Adrienne Harreveld heard the electrified clap of the Taser.

When she turned around, she saw Deonte Rashad Holder, a 24-year-old Durham man, writhing on the floor near the salad bar at a Harris Teeter off Ninth Street. Three Durham police officers stood over him.

“He couldn’t open his eyes,” she told the INDY. “He was in a lot of pain.”

When Harreveld began to film the scene last Wednesday, a store manager ordered her to stop or she would be arrested for trespassing.

Harreveld, a program coordinator at Duke University’s Cook Center on Social Equity, complied, but she continued describing the scene on Twitter: “The fact that I can just witness someone get tased at Harris Teeter without even shoplifting … wake up Durham, wake up America,” she posted.

Within hours, Ross Grady, a local Twitter cognoscente, was shredding the grocery store for calling the police on a group of young black shoppers for no clear reason.

“Way to go, @HarrisTeeter, way to make your customers feel welcome,” Grady tweeted. “Threatening to charge them with trespassing & then Tasing them.”

The story was picked up by the local blog Clarion Content. It quickly turned into a social media firestormall of this, at least from DPD’s perspective, over a routine trespassing call.

Here is what we know: On the afternoon of Sept. 9, an unidentified store manager at the Harris Teeter off Ninth Street asked Holder and a few friends, all of whom were black, to leave. We do not know why. Holder was not found with any stolen goods, nor was there any report of unruly behavior. When Holder refused, the store manager called the cops.

Police say Holder “struggled” with them when they arrived. They Tasered him, arrested him and took him to the hospital for minor injuries. Later, he was charged with second-degree trespassing and resisting a public officer, both misdemeanors.

Responding to the social media outcry, Durham police issued a short statement on the arrest promising an investigation of the incidentstandard procedure when an officer deploys a Taser.

In the days since the arrest, little new information has emerged. (On Monday, DPD finally released the incident report, which on Friday a spokeswoman said hadn’t been filed yet.)

Neither Holder nor the witnesses listed in the police report could be reached for comment. C. Scott Holmes, the Durham defense attorney who is handling Holder’s case, declined to talk, too.

Online conversations about Holder’s arrest frequently mention that he is African-American, suggesting that the incident was racially motivated. However, Durham police say the Tasering was performed D.S. Culver, a black corporal in the department.

But what Harreveld reported that day has some in the community questioning Holder’s arrestand why the store wanted to boot him in the first place. The Durham branch of the state NAACP, in fact, has begun its own investigation.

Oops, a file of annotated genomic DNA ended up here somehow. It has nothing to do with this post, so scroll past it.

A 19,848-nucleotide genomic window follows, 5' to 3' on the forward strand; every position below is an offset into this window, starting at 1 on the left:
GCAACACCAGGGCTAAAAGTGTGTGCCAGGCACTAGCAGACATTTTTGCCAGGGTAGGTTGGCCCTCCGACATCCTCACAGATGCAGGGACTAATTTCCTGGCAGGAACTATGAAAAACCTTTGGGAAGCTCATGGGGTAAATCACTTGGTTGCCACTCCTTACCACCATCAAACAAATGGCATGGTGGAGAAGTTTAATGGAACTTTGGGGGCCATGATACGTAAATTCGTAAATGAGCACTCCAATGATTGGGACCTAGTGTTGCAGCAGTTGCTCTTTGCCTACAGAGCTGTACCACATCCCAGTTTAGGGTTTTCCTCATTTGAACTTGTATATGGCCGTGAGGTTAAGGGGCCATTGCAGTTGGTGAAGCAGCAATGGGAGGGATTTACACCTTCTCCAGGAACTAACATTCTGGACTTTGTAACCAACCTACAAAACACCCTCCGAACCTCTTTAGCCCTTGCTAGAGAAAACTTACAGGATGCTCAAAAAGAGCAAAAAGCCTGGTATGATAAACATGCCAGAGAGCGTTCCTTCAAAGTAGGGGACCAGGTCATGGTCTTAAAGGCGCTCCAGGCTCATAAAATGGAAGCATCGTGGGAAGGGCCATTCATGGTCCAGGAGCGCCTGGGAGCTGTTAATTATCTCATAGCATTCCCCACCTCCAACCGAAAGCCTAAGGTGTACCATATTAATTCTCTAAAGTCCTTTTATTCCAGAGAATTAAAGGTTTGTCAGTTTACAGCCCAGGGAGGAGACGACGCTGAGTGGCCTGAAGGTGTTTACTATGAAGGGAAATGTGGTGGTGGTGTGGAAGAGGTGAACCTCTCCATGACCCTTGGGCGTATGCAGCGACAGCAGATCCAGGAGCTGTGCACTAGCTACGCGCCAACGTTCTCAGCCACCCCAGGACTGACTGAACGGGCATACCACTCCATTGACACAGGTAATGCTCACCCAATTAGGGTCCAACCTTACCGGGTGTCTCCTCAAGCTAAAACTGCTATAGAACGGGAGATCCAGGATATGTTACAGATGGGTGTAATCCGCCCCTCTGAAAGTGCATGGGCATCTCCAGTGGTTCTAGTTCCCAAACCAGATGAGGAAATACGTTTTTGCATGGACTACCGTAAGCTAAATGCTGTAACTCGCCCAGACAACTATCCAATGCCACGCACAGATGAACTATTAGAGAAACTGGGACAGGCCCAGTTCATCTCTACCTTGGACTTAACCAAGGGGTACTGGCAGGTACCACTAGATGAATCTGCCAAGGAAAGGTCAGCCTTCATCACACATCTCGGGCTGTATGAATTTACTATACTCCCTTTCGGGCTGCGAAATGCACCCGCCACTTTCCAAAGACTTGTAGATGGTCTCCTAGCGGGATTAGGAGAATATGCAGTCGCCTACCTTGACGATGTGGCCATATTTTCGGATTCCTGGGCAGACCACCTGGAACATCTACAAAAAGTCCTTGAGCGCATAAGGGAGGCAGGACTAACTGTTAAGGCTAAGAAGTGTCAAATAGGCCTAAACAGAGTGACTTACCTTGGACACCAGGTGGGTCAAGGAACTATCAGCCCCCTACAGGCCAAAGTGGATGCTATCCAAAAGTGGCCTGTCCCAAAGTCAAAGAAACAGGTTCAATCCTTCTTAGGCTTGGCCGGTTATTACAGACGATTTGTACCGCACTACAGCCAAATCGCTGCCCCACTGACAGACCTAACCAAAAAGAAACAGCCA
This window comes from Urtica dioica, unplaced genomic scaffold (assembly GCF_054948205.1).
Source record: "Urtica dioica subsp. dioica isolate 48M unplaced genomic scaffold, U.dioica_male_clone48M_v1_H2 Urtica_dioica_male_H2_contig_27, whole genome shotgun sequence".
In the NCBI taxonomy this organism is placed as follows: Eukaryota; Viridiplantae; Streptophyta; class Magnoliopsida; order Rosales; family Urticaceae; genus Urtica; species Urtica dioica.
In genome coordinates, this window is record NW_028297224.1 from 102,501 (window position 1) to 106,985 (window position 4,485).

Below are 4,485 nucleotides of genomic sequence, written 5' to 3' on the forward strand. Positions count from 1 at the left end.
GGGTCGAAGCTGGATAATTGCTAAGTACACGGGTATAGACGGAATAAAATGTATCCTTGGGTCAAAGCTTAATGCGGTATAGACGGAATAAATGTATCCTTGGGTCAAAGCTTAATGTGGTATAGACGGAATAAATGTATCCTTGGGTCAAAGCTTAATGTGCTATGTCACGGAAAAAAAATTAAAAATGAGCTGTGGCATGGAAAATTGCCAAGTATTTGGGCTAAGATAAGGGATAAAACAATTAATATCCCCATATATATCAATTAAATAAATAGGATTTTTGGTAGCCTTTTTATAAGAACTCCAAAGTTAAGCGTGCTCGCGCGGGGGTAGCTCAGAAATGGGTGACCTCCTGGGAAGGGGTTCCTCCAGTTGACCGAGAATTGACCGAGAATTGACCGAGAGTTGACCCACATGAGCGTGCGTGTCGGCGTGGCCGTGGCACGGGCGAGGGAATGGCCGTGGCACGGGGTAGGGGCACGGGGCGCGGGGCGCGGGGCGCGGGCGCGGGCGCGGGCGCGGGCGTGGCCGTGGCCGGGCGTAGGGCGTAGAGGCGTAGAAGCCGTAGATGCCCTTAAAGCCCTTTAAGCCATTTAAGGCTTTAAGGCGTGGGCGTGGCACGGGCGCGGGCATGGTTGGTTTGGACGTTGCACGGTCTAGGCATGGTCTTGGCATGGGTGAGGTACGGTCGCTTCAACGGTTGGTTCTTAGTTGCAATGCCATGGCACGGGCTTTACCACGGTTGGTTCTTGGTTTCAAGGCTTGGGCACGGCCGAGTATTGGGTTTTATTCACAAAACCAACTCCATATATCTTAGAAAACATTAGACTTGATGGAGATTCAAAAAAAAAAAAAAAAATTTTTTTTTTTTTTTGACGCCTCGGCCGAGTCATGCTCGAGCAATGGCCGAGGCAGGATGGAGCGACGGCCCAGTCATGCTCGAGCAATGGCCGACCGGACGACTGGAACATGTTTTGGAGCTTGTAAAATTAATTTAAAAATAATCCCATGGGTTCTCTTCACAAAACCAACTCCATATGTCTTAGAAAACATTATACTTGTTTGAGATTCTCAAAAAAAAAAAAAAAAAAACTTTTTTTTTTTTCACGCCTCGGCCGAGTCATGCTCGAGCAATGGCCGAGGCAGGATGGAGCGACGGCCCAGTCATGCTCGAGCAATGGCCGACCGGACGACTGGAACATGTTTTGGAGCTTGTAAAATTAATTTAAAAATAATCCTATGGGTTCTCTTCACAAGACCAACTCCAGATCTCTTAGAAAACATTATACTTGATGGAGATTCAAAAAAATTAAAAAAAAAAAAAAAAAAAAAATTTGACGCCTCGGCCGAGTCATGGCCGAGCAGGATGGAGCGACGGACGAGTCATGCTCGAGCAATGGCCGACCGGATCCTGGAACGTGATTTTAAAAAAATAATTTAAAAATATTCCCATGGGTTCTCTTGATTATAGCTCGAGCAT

(The grocery store is private property, so a store manager can ask any individual to leave the store or risk arrest for trespassing, according to state law.)

Harreveld says she asked a store manager for security camera footage of the incident, but was rebuffed. Danna Robinson, a spokeswoman for the grocery store chain, which was purchased by Ohio-based Kroger in 2013, also rejected the INDY‘s request for store footage.

A manager at the grocery store could not be reached for comment. But Robinson asserted to the INDY multiple times Monday that Holder had been “trespassed” from the store, meaning he was ordered to leave and never return.

However, Robinson refused to say why or when Holder was trespassed. She also declined to explain the store’s trespassing policy.

“We spend a lot of money advertising to get people in the store,” she added. “I can tell you we wouldn’t kick someone out without good reason.”

In a statement, Harris Teeter indicated the incident was about the safety of its customers and employees, but it provided no details: “While the incident … was an isolated situation, we take it very seriously and are examining to understand what happened, why it happened, and what we can do about it in the future.”

Harreveld says she knew something was wrong when she walked into the grocery store. It was about 5 p.m., and a police officer was handcuffing an unidentified black teenager at the store’s entrance.

“Why are you arresting me?” the teenager asked repeatedly. Harreveld says that when she began to film the arrest, the officer grumbled at her, “Fine then,” and let him go.

Inside the store, Harreveld saw police talking to Holder. When she turned around, she heard the Taser go off.

“There was no struggle,” she says. “If there was a struggle, I would have heard it.”

Even though there was no report of theft, Harreveld says police searched Holder and found nothing. After deliberating over whether Holder should be taken to the hospital, the cops called the paramedics.

Harreveld posted a short video of the aftermath on Twitter. In the scene, a Harris Teeter employee can be seen in the frame just before she is ordered to stop filming.

Before she left, Harreveld complained to Officer Culver about what she’d witnessed. “He didn’t steal anything,” she told him.

Culver’s response, according to Harreveld: “I don’t care if he didn’t steal anything. He was trespassing, so he’s going to jail.”

This article appeared in print with the headline “Tasers, Twitter and Harris Teeter”